Matching a specific manual therapy technique to a specific, theoretical, but quite frankly imaginary, fault proved not only to be futile, but unnecessary.38 The amount of force provided through the hands lacks the speed, acceleration, and load to meaningful change tissue length and other material properties. Manual therapy techniques were shown to result in movement at many levels of the spine. And, the specific technique utilized didn’t seem to matter much. Overall, technique type, long lever vs. short lever, speed, and exact level of the spine didn’t seem to matter much either. Predictors of response to treatment did not include classical palpation and hands on motion testing. Fear avoidance beliefs and length of symptoms did however. The neurophysiologic mechanisms of manual therapy appeared similar to placebo mechanisms.9 Patient expectation of success was important as was therapeutic alliance.11,39,40 Clinician expectation was correlated with outcome. Framing of the intervention’s potential effects seemed to affect degree of analgesia.41

Manual therapy can now be conceptualized as a neurological input and patient interaction whose overall effect, in both direction and magnitude, appear to be related to host of a complicated interacting factors, most of which have little to do with the specific technique.10

Yet, those teaching and researching dry needling appear to be clearing an old trail. Peripheral derangements, specific techniques, and minute, likely minimally important dysfunctions as a root cause of a patient’s symptoms. Assumptions, in my opinion incorrect ones, are leading us down a long road, which if manual therapy and manipulation research is any indication, will require an even longer journey to reverse.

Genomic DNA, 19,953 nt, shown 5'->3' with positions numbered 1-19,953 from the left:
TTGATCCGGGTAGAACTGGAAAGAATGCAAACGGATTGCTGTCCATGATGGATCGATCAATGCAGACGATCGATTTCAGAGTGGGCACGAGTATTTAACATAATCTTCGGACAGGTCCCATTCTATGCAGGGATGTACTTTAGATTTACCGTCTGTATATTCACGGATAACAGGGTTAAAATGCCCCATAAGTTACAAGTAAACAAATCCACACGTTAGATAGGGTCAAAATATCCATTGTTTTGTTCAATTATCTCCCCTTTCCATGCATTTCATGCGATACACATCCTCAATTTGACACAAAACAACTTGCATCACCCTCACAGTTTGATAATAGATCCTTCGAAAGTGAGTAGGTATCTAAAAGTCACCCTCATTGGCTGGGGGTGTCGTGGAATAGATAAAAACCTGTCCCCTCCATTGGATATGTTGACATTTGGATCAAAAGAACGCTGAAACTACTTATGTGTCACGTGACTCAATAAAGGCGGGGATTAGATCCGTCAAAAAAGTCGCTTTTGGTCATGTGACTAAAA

Treatment Targets & Proposed Mechanisms

In addition to vague language, the currently proposed treatment targets and purported mechanisms of dry needling fail to integrate understanding from the acupuncture literature and compose an incomplete consideration of potential mechanistic factors.

Trigger points, latent trigger points, twitch response, trigger point referral patterns, facilitated segments, neuro-trigger points, micro-tissue trauma, chronic local inflammation healed by needle induced inflammation, and the list goes on. The fact that a dense array of sensory receptors of various types, including nociceptors, exist in nearly every layer of tissue including the cutis and subcutis, suggests it is not only possible, but quite likely that stimulation of these receptors is sufficient to produce the proposed therapeutic benefits. This is anatomically and neurologically true regardless of needle depth. The clinical studies of acupuncture support such a claim as neither needle location nor depth nor skin penetration nor the needle itself appear to specifically contribute to outcomes. The skin contains dense array of free nerve endings, and other receptors. Those who present possible dry needling constructs should acknowledge the current, multi-factorial mechanisms of manual therapy and the various factors contributing to overall treatment responses.